Good points (I couldn't have said it better, although I wish I had). I'm impressed with the way Ford, Gray, Malcomson and Couzens went about business, trading shares for production with the Dodge brothers. This way the fledgling Ford Motor Company wasn't straddled with debt from day one. Ford did not have to reinvent the wheel (pun intended), Dodge had an existing staff, machinery and facility ready to go.
In hindsight it all worked out pretty well......
As for what the Dodge brothers thought (two posts up), I doubt their egos were too bruised, as they became multi-millioinaires as the dividends grew and grew. Just Ford Manufacturing alone netted the investors (including the Dodge brothers) almost $500,000 when they sold to Ford Motor Company. Not bad for a company with $150,000 of start up capital (and I'm not sure any money was even put up to fund the capitalization, possibly just promissory notes), and only in existence from January 1906 through July 1907.
Actually Rob it was common for Ford to ask for a reduction in prices from any and all suppliers. Read the account in Charles Sorensen's book "My Forty Years With Ford" where Henry and Charles Sorensen negotiated with Wilson to lower the price of Model N bodies that Ford subcontracted - because Ford did not build any bodies until the late teens. Manufacturers such as Pierce Arrow and Studebaker, for example, built their bodies in house.
It is fair to say Ford was the leading auto manufacturer by 1907. The Model N was built with some components actually made by Ford Manufacturing Company such as frames and fenders. I would suspect the Romeo casting plant made things like step plates and fender brackets as well as the Model N cylinder assemblies Trent mentioned.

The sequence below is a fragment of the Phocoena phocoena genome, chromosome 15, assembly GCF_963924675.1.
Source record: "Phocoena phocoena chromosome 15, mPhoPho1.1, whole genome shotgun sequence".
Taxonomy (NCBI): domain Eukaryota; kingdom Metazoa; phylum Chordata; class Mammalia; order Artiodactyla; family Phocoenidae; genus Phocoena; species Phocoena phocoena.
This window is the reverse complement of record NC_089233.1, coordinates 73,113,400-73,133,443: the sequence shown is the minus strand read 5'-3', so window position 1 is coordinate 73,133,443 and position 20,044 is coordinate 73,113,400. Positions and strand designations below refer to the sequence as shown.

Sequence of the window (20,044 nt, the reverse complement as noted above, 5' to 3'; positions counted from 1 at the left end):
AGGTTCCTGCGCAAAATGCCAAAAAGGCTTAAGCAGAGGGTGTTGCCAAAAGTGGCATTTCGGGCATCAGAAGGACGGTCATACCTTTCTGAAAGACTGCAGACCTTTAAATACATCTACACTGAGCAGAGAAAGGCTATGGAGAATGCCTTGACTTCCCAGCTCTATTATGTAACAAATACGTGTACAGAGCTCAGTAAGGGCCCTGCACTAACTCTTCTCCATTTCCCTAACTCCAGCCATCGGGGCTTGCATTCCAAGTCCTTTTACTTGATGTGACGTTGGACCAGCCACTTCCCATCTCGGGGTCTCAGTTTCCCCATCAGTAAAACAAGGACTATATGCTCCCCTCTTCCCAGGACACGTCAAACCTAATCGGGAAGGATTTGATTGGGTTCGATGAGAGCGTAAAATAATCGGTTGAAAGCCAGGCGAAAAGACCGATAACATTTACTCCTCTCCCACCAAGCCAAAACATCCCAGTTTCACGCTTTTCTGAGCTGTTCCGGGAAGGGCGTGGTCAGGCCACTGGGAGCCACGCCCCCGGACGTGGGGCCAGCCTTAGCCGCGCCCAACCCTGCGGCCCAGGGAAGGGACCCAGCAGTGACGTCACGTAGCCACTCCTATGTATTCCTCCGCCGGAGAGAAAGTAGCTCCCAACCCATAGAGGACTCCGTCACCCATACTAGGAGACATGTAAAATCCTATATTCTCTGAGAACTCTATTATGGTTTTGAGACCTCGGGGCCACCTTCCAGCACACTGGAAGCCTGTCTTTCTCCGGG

I bet there are some great pictures of Model K chassis being assembled by Dodge Brothers somewhere in the world. Maybe the Walter P Chrysler Club website would have those?
"Actually Rob it was common for Ford to ask for a reduction in prices from any and all suppliers. Read the account in Charles Sorensen's book"
Actually, Royce, this reference isn't about negotiating a lower price from a supplier (and I am not sure why we would expect that Ford would not have negotiated a good price, with or without Sorensen, but that's another matter) that you've quoted on numerous occasions.
Dodge acted as a business partner, reducing the cost of their chassis to Ford (Models F and C) due to complaints of poor sales by agents, sharing the "economic pain." I find it interesting the 2 cylinder cars were singled out by dealers, and FMC, while the Model B was not, apparently it was meeting sales expectations (a matter for another time):
I am a bit surprised you say:
"I would suspect the Romeo casting plant made things like step plates and fender brackets."
Yesterday (Sunday) you said:
"Ford first had the ability to cast and forge items at the Highland Park plant."
Last (for now ), the photo below shows Ford employees at Piquette "assembling" chassis delivered, presumably by Dodge Brothers. In my humble opinion, it appears the bulk of the work is yet to be done. I believe these are Model B chassis, and I also believe Model K production would have looked the same. And who knows, we may find photos of that process too:
First, collect and complete chassis:
Next, finished, or almost finished product:
And then, the fun part. Open the gates, and try them out (I love this pic ):
Rob the account of Sorensen (at Henry Ford's request) calculating the cost to build Model N bodies was only done in order to reduce the price paid to Wilson. What on earth are you smoking?
Ford manufactured virtually no parts for the Model K. All components were finished or semi finished as delivered by subcontractors. Ford did not build any part of the engines, chassis, wheels, body or ignition system, to name a few specific items. There are no specific items that can be named which were manufactured by Ford for the Model K.
Beginning with the Model N, Ford began to make parts of the car under the banner of the new wholly owned subsidiary company Ford Manufacturing. I am guessing the name was chosen intentionally by Henry to demonstrate that Ford was now actually manufacturing parts of the new Model N.